Access to high quality, affordable childcare is an essential element of a thriving community. In Michigan, there is only one childcare space for every four children under the age of 12. This situation is often even more challenging in Northern Michigan and rural areas, like Emmet County, where more than one third of families pay more than $1,000/month for childcare. The impact of this undersupply is felt throughout the community and North Central Michigan College is responding to this systemic issue. It launched the first phase of its three-phased Child Care Initiative in 2022, pulling together multi-sector partners to develop a community-centered plan for a sustainable and viable local child care system.
Jason Cross was a social worker in Manistee County when he observed that a lack of licensed childcare in the area was a major barrier to parents being able to get and keep jobs.
“Much of the employment in Manistee County is shift work, and many jobs fall outside the typical 9-5 work day,” says Jason, “but there were no licensed centers that offered childcare after 6 p.m. or on weekends.”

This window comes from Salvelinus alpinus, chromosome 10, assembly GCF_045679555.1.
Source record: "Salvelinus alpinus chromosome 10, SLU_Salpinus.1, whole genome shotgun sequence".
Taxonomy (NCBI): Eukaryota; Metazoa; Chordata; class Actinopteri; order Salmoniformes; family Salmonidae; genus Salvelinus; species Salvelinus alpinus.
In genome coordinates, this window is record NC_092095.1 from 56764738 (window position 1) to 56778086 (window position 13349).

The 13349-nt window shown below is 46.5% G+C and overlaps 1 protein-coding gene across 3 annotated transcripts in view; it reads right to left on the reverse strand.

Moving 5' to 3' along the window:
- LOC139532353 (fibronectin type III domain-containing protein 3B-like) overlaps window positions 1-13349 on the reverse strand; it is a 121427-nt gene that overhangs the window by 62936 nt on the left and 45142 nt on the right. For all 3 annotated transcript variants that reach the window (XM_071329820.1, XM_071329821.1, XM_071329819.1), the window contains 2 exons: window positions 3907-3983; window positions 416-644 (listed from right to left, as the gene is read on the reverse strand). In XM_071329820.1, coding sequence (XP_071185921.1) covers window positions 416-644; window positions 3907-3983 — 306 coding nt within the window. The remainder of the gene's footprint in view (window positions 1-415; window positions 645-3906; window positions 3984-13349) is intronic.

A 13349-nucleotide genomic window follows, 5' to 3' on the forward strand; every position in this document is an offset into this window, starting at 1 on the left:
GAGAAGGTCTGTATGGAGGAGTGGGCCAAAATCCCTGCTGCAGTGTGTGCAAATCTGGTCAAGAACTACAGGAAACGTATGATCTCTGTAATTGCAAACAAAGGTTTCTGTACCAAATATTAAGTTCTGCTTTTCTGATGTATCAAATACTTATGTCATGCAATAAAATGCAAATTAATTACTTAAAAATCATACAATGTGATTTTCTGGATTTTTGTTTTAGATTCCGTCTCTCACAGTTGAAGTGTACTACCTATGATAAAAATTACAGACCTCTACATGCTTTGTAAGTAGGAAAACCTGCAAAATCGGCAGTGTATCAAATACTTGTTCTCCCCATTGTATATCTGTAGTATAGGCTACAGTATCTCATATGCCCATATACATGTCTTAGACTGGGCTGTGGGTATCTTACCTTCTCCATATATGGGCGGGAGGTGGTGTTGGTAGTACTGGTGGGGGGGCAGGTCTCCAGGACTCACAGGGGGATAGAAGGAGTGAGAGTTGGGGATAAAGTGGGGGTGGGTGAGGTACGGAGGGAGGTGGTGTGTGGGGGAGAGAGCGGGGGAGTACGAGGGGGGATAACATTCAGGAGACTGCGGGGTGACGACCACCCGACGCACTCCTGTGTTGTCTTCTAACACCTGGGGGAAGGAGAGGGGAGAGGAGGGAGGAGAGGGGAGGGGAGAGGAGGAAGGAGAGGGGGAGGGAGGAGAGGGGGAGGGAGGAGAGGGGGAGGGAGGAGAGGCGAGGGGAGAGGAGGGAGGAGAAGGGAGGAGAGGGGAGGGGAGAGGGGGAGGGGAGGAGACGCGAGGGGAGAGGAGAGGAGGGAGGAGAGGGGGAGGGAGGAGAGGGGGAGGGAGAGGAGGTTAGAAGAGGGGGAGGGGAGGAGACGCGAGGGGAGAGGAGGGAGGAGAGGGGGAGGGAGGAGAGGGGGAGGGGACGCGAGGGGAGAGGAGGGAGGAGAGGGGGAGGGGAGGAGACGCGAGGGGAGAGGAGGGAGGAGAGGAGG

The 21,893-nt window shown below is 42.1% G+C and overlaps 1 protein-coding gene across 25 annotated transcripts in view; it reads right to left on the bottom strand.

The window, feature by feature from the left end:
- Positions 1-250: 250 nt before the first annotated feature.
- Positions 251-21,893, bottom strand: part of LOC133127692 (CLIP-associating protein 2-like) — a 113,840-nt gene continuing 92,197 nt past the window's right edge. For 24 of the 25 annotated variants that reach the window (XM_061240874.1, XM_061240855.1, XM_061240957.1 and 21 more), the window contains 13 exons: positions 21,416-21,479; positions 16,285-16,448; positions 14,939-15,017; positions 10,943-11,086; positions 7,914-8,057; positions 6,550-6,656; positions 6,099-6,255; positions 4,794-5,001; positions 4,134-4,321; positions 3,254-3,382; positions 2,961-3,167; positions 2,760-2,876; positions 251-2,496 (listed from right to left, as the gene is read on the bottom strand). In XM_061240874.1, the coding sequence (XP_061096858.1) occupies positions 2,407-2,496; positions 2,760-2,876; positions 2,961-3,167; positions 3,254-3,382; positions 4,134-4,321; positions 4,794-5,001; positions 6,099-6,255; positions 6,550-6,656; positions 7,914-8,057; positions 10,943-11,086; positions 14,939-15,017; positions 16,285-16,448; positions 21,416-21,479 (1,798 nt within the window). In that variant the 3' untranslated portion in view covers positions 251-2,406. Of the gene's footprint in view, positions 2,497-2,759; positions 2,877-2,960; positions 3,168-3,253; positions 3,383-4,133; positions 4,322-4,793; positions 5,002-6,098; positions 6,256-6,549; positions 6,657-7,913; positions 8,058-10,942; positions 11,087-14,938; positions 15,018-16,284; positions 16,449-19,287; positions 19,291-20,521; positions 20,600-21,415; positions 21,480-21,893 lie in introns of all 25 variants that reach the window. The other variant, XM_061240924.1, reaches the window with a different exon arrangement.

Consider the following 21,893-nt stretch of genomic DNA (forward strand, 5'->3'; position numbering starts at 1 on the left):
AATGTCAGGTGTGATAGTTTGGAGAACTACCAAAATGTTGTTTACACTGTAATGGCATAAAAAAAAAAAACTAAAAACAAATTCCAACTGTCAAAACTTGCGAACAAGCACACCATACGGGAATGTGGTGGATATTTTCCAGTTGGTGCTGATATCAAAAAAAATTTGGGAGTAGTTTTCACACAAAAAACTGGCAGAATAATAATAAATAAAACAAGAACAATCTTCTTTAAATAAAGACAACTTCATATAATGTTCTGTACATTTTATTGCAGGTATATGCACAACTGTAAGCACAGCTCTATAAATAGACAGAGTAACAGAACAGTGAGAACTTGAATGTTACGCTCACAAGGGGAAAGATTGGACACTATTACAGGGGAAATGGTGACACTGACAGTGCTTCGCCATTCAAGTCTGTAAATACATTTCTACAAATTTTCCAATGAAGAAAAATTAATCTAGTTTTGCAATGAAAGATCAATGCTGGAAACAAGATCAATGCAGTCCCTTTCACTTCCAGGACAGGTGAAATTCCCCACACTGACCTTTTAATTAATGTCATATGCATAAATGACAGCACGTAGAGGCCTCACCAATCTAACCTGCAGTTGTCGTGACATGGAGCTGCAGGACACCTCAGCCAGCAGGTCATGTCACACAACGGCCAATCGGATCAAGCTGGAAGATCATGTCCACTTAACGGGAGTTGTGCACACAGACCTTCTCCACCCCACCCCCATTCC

Here’s an eye opener: For as mobile a society as we have become, most kids in the inner city seldom leave a twelve-block radius. After school, many have limited learning opportunities or social activities at home. “So they come to our clubs,” says Rick Huisman, executive director of the Boys and Girls Club of Grand Rapids, a key community partner that’s helping kids overcome some of the academic and social challenges they face.
In the first three years of a child’s life, 85% of its brain develops. Everything during that time, from diet to speech skills and socialization, affects a child’s ability to be ready –or not — for Kindergarten two years later. Kindergarten readiness can be an indicator of how well a child will do in the ensuing school years. And there’s a clear domino effect: When children are not developmentally ready for Kindergarten, they often struggle to read by third grade. And those who don’t read well by the end of third grade are less likely to graduate from high school than their friends who do.
High-quality early childhood experiences make a lifetime of difference. That’s been the belief of Frey Foundation trustees since they initiated what would become a steadfast commitment to early childhood education and a decades long partnership with Grand Rapids Community College.